"The spread of 125 bps between Indian and US policy rates is at a multi-decadal low. Hence, the scope for an early rate cut is low, as a lower spread exposes the fragility of the Indian current account, which may trigger a negative loop with weaker FX and higher volatility," says Azeem Ahmad, Senior Director, Discretionary Investment Services, Waterfield Advisors, in an interview with Moneycontrol.
The financial service professional, with more than 20 years of experience in multi-asset fund management, portfolio management, equity and derivatives management, believes now is the time to focus on the conventional asset allocation framework as the markets are treading on stable domestic macros, despite an imploding global backdrop.
He said that there is merit in looking at domestic sectors, and select traditional pharma companies and power utilities are a good place to hunt for some stock-specific play.
What is the possibility of a global recession, considering the economic data points, especially in the US and in Europe?
The global macro backdrop continues to remain tumultuous in 2023. While 2021 saw rapid economic growth, rising inflation and zero rate policy (aiding strong performance from risk assets, SPX up 30 percent), 2022 saw slowing economic growth, overshooting inflation and aggressive rate hikes (dampening risk assets, SPX falling 18 percent). Year 2023 has, so far, witnessed deceleration in growth and inflation, which is likely to trigger a pause in 2023.
Clearly, this was a complete cycle at play, where 2021 was early to mid-cycle, 2022 was mid- to late mid-cycle, and 2023 is panning out to be a late cycle.
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Leading economic indicators, whether it is the economic surprise index or Industrial production, are decelerating. Financial markets' red flags, in terms of regional bank duress and deep inversion of the yield curve, point to heightened volatility. Hence financial and economic variables are pointing at decelerating growth and heightened volatility, which are typically variables of a late cycle.
The second half of 2023, hence, is seemingly looking difficult to tread without seeing a material slowdown and/or shades of recessionary impulse. However, looking at the strength of systemically important banks, corporate and consumer balance sheets, and rate cut buffers that central banks have, the magnitude and length of the downturn seem limited.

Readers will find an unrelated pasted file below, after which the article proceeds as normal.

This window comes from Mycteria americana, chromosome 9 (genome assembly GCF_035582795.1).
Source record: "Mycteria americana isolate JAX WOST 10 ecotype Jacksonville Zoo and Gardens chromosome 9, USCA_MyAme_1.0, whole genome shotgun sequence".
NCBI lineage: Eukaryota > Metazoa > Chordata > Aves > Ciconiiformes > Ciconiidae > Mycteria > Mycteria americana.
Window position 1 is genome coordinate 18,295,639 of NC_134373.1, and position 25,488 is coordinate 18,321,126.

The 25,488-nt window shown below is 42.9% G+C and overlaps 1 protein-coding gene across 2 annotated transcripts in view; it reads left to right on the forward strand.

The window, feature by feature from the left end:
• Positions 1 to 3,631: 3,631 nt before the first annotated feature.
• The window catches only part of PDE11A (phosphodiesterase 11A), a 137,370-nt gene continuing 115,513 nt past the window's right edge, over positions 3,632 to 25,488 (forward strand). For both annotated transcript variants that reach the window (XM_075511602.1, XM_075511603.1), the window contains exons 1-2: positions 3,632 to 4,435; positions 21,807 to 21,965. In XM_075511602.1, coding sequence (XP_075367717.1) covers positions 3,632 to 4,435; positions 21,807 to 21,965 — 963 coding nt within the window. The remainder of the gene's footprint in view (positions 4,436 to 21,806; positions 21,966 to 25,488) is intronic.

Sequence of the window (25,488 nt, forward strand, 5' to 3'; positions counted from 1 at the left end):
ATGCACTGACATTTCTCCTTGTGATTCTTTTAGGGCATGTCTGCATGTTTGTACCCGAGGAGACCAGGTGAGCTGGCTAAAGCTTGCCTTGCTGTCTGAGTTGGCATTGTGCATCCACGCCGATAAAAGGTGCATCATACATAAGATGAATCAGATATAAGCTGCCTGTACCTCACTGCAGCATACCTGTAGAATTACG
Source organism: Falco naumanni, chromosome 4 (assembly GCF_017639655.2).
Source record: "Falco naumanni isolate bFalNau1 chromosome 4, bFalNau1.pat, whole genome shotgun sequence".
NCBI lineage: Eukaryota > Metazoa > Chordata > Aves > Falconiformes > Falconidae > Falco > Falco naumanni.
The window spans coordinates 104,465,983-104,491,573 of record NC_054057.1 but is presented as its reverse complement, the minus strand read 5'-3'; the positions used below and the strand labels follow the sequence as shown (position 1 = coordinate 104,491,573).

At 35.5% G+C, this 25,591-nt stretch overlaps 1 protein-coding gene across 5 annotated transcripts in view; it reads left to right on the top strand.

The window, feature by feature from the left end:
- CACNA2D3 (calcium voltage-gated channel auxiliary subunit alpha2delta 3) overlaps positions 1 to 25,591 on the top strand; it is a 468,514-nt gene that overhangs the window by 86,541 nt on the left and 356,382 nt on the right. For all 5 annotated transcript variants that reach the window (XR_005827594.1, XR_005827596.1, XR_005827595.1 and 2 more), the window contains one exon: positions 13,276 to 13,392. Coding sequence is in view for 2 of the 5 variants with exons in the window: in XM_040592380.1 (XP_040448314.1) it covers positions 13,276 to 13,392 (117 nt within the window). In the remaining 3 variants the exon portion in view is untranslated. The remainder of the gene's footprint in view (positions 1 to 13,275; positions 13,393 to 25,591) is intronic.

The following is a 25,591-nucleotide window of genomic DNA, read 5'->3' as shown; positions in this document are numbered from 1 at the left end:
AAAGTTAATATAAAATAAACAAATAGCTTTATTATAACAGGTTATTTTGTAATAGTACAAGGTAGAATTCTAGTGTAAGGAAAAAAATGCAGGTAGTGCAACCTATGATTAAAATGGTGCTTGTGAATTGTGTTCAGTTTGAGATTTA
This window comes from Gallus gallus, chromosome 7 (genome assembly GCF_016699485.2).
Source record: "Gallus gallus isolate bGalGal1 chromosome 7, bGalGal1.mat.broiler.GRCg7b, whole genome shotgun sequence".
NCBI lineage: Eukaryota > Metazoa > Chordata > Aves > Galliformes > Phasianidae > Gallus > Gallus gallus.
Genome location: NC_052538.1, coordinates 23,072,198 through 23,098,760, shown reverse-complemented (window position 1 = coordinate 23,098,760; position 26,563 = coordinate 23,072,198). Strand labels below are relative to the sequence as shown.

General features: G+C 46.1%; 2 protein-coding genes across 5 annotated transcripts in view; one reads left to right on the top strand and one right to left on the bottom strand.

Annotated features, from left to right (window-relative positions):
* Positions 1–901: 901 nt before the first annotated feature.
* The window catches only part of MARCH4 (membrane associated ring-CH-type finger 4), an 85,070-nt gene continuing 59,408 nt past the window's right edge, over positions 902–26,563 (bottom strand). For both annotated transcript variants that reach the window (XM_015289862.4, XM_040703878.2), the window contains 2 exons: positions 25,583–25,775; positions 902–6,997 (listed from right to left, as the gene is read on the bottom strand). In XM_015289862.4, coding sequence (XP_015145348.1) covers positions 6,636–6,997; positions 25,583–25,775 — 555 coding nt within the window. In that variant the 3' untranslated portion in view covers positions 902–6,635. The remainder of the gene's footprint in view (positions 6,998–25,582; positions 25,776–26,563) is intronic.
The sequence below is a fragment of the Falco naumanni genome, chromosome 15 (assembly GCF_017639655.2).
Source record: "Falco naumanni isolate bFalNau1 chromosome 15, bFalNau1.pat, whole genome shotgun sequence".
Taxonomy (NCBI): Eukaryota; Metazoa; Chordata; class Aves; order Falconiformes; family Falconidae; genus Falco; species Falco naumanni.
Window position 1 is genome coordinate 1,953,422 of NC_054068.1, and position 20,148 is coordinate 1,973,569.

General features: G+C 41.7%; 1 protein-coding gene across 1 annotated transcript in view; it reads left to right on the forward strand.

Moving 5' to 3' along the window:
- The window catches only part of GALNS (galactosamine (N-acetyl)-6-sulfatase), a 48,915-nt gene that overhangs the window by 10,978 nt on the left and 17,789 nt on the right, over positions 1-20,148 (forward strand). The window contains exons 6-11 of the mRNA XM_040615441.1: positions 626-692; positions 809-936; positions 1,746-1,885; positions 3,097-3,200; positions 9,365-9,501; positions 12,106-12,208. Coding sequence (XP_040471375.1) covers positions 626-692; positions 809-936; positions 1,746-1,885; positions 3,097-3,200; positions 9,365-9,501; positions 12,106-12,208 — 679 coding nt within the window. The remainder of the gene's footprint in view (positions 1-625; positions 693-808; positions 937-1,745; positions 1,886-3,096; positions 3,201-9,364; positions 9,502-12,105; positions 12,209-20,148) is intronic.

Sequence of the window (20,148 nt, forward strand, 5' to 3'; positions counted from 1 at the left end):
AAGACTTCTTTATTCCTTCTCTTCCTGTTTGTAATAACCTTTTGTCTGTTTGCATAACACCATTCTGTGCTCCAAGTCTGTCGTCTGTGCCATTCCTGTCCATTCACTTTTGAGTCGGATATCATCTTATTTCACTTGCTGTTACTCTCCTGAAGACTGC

What is your take on electrical equipment?
The demand for a wide range of consumer durable goods is growing as disposable incomes are increasing and thanks to technological innovation in India. This, in turn, is fuelling fierce competition among various consumer durable brands.
The Indian appliances and consumer electronics industry stood at $9.84 billion in 2021. It is expected to more than double to $21.18 billion by 2025.
As of 2021, the refrigerator, washing machine, and air conditioner market were estimated around $3.82 billion, $8.43 billion, and $3.84 billion, respectively. The market size of air conditioners is expected to grow to 165 lakh units by 2025 from 65 lakh units in 2019, while the market size of refrigerators is expected to grow to 275 lakh units by 2025 from 145 lakh units in 2019.
Do you expect a rate cut by the RBI towards the end of this calendar year, if the monsoon turns normal?
Monsoon, clearly, is one of the key variables (after crude) that influences inflation in India. If one works with the assumption of a normal monsoon, the rate trajectory in India will be a function of developed market rates, especially that of the US.
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The spread of 125 bps between Indian and US policy rates is at a multi-decadal low. Hence, the scope of an early rate cut is low, as a lower spread exposes the fragility of the Indian current account. This may trigger a negative loop with weaker FX and higher volatility. In the current global macro scenario, which is flashing with late-cycle impulses, any major monetary policy move has to be well-calibrated and telegraphed.
Do you think the equity markets will find it tough to reclaim record-high levels in the coming months?
While on a headline level, the Nifty looks richly valued (22X trailing) but if one looks at the visibility of the current earnings cycle (strong visibility from domestic sectors) and sentiments (FII flows negative in trailing 12-month, weak investor addition, and IPO market), they suggest a strong underlying set-up for Indian markets, where the drawdown seems limited and upsides into uncharted zone are quite likely.
If the global financial markets hold up well, the glide path for Indian equities into a newer orbit is very likely.
What is your take on the ongoing corporate earnings season and commentary? Also, your outlook for FY24?
Nifty EPS in Q4FY23 is likely to be at a two-year high of Rs 220 (up 7.3 percent QoQ) and it is, indeed, expected to be better than the December quarter.
In terms of positive surprises, they were witnessed across the BFSI space, (strong credit growth and continued elevated NIMs), oil & gas domain as well as auto pack (margins continue to expand), while the IT sector largely underperformed (impacted by muted global growth outlook).
As markets tread on stable domestic macros, despite imploding global backdrop, now is the time to focus on the conventional asset allocation framework. On equity, per se, this is the time to be more stock- and sector-specific.
In this regard, there is merit in looking at domestic-facing sectors like capital goods/infrastructure/cement (strong macro tailwind in the form of high government capex, recovery in margins and optimised working capital requirement), and banks (strong credit cycle, lower credit costs and fair valuations).
Select traditional pharma companies and power utilities are also a good place to hunt some stock-specific plays.
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